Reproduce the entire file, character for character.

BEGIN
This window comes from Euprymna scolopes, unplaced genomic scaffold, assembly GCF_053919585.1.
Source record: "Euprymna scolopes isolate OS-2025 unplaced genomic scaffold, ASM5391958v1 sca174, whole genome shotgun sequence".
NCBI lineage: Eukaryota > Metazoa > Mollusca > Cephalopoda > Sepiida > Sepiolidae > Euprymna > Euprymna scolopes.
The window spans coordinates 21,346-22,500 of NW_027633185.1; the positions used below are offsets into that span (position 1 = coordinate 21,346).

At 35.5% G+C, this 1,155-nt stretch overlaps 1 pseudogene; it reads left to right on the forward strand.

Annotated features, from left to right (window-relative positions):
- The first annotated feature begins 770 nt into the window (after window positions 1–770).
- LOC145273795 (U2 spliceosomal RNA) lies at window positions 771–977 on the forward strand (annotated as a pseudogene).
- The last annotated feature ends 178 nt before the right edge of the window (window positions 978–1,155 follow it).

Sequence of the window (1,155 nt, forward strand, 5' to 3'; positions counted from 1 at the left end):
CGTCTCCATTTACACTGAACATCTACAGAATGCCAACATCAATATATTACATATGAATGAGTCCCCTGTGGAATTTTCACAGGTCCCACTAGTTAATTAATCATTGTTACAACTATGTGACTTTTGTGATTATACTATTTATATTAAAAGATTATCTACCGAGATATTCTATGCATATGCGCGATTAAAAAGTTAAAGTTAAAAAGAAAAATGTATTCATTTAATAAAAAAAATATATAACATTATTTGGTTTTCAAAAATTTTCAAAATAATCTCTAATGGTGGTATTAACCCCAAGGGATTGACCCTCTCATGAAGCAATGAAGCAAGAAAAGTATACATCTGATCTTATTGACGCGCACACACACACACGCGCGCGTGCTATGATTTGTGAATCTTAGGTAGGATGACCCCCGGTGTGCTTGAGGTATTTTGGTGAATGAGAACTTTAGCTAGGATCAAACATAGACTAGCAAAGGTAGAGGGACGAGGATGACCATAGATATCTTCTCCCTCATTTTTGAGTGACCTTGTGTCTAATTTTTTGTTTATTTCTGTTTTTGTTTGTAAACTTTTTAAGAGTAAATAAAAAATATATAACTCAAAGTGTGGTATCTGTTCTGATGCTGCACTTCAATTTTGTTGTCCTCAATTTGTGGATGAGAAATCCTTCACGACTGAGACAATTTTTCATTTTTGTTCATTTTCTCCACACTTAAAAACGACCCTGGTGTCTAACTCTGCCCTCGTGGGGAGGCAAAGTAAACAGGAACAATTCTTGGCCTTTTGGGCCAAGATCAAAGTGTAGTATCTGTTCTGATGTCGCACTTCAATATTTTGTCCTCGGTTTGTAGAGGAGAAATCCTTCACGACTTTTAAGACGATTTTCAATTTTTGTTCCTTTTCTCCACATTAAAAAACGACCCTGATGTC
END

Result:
This window comes from Euprymna scolopes, unplaced genomic scaffold, assembly GCF_053919585.1.
Source record: "Euprymna scolopes isolate OS-2025 unplaced genomic scaffold, ASM5391958v1 sca174, whole genome shotgun sequence".
NCBI lineage: Eukaryota > Metazoa > Mollusca > Cephalopoda > Sepiida > Sepiolidae > Euprymna > Euprymna scolopes.
The window spans coordinates 21,346-22,500 of NW_027633185.1; the positions used below are offsets into that span (position 1 = coordinate 21,346).

At 35.5% G+C, this 1,155-nt stretch overlaps 1 pseudogene; it reads left to right on the forward strand.

Annotated features, from left to right (window-relative positions):
- The first annotated feature begins 770 nt into the window (after window positions 1–770).
- LOC145273795 (U2 spliceosomal RNA) lies at window positions 771–977 on the forward strand (annotated as a pseudogene).
- The last annotated feature ends 178 nt before the right edge of the window (window positions 978–1,155 follow it).

Sequence of the window (1,155 nt, forward strand, 5' to 3'; positions counted from 1 at the left end):
CGTCTCCATTTACACTGAACATCTACAGAATGCCAACATCAATATATTACATATGAATGAGTCCCCTGTGGAATTTTCACAGGTCCCACTAGTTAATTAATCATTGTTACAACTATGTGACTTTTGTGATTATACTATTTATATTAAAAGATTATCTACCGAGATATTCTATGCATATGCGCGATTAAAAAGTTAAAGTTAAAAAGAAAAATGTATTCATTTAATAAAAAAAATATATAACATTATTTGGTTTTCAAAAATTTTCAAAATAATCTCTAATGGTGGTATTAACCCCAAGGGATTGACCCTCTCATGAAGCAATGAAGCAAGAAAAGTATACATCTGATCTTATTGACGCGCACACACACACACGCGCGCGTGCTATGATTTGTGAATCTTAGGTAGGATGACCCCCGGTGTGCTTGAGGTATTTTGGTGAATGAGAACTTTAGCTAGGATCAAACATAGACTAGCAAAGGTAGAGGGACGAGGATGACCATAGATATCTTCTCCCTCATTTTTGAGTGACCTTGTGTCTAATTTTTTGTTTATTTCTGTTTTTGTTTGTAAACTTTTTAAGAGTAAATAAAAAATATATAACTCAAAGTGTGGTATCTGTTCTGATGCTGCACTTCAATTTTGTTGTCCTCAATTTGTGGATGAGAAATCCTTCACGACTGAGACAATTTTTCATTTTTGTTCATTTTCTCCACACTTAAAAACGACCCTGGTGTCTAACTCTGCCCTCGTGGGGAGGCAAAGTAAACAGGAACAATTCTTGGCCTTTTGGGCCAAGATCAAAGTGTAGTATCTGTTCTGATGTCGCACTTCAATATTTTGTCCTCGGTTTGTAGAGGAGAAATCCTTCACGACTTTTAAGACGATTTTCAATTTTTGTTCCTTTTCTCCACATTAAAAAACGACCCTGATGTC